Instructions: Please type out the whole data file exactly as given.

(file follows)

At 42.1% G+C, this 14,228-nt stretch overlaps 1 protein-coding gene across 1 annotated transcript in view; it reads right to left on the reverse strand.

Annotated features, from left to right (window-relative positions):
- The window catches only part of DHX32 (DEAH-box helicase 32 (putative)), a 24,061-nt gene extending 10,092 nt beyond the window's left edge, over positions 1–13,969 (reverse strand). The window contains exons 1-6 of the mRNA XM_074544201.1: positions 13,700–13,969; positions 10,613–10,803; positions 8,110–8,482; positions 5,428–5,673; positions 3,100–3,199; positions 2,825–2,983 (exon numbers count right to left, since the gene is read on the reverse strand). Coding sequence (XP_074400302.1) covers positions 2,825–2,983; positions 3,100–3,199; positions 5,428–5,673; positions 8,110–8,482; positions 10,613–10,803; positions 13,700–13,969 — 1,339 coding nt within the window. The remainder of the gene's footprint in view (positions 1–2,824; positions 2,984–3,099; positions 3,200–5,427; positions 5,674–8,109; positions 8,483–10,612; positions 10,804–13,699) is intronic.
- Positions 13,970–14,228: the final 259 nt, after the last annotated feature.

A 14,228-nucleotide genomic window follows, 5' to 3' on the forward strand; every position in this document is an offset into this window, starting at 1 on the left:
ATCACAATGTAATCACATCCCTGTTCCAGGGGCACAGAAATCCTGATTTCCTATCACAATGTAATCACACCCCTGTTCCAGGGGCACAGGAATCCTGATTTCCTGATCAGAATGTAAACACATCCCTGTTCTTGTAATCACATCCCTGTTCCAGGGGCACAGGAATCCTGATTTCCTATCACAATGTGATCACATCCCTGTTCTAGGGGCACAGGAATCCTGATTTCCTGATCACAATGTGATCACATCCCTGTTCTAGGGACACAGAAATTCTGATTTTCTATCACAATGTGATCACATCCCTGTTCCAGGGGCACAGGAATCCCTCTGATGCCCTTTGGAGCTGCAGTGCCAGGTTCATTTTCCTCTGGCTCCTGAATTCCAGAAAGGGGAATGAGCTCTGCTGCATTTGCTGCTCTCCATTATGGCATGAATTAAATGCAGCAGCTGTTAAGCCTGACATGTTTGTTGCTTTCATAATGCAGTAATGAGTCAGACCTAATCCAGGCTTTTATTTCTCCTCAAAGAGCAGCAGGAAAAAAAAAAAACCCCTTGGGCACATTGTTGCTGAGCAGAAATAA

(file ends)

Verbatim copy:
At 42.1% G+C, this 14,228-nt stretch overlaps 1 protein-coding gene across 1 annotated transcript in view; it reads right to left on the reverse strand.

Annotated features, from left to right (window-relative positions):
- The window catches only part of DHX32 (DEAH-box helicase 32 (putative)), a 24,061-nt gene extending 10,092 nt beyond the window's left edge, over positions 1–13,969 (reverse strand). The window contains exons 1-6 of the mRNA XM_074544201.1: positions 13,700–13,969; positions 10,613–10,803; positions 8,110–8,482; positions 5,428–5,673; positions 3,100–3,199; positions 2,825–2,983 (exon numbers count right to left, since the gene is read on the reverse strand). Coding sequence (XP_074400302.1) covers positions 2,825–2,983; positions 3,100–3,199; positions 5,428–5,673; positions 8,110–8,482; positions 10,613–10,803; positions 13,700–13,969 — 1,339 coding nt within the window. The remainder of the gene's footprint in view (positions 1–2,824; positions 2,984–3,099; positions 3,200–5,427; positions 5,674–8,109; positions 8,483–10,612; positions 10,804–13,699) is intronic.
- Positions 13,970–14,228: the final 259 nt, after the last annotated feature.

A 14,228-nucleotide genomic window follows, 5' to 3' on the forward strand; every position in this document is an offset into this window, starting at 1 on the left:
ATCACAATGTAATCACATCCCTGTTCCAGGGGCACAGAAATCCTGATTTCCTATCACAATGTAATCACACCCCTGTTCCAGGGGCACAGGAATCCTGATTTCCTGATCAGAATGTAAACACATCCCTGTTCTTGTAATCACATCCCTGTTCCAGGGGCACAGGAATCCTGATTTCCTATCACAATGTGATCACATCCCTGTTCTAGGGGCACAGGAATCCTGATTTCCTGATCACAATGTGATCACATCCCTGTTCTAGGGACACAGAAATTCTGATTTTCTATCACAATGTGATCACATCCCTGTTCCAGGGGCACAGGAATCCCTCTGATGCCCTTTGGAGCTGCAGTGCCAGGTTCATTTTCCTCTGGCTCCTGAATTCCAGAAAGGGGAATGAGCTCTGCTGCATTTGCTGCTCTCCATTATGGCATGAATTAAATGCAGCAGCTGTTAAGCCTGACATGTTTGTTGCTTTCATAATGCAGTAATGAGTCAGACCTAATCCAGGCTTTTATTTCTCCTCAAAGAGCAGCAGGAAAAAAAAAAAACCCCTTGGGCACATTGTTGCTGAGCAGAAATAA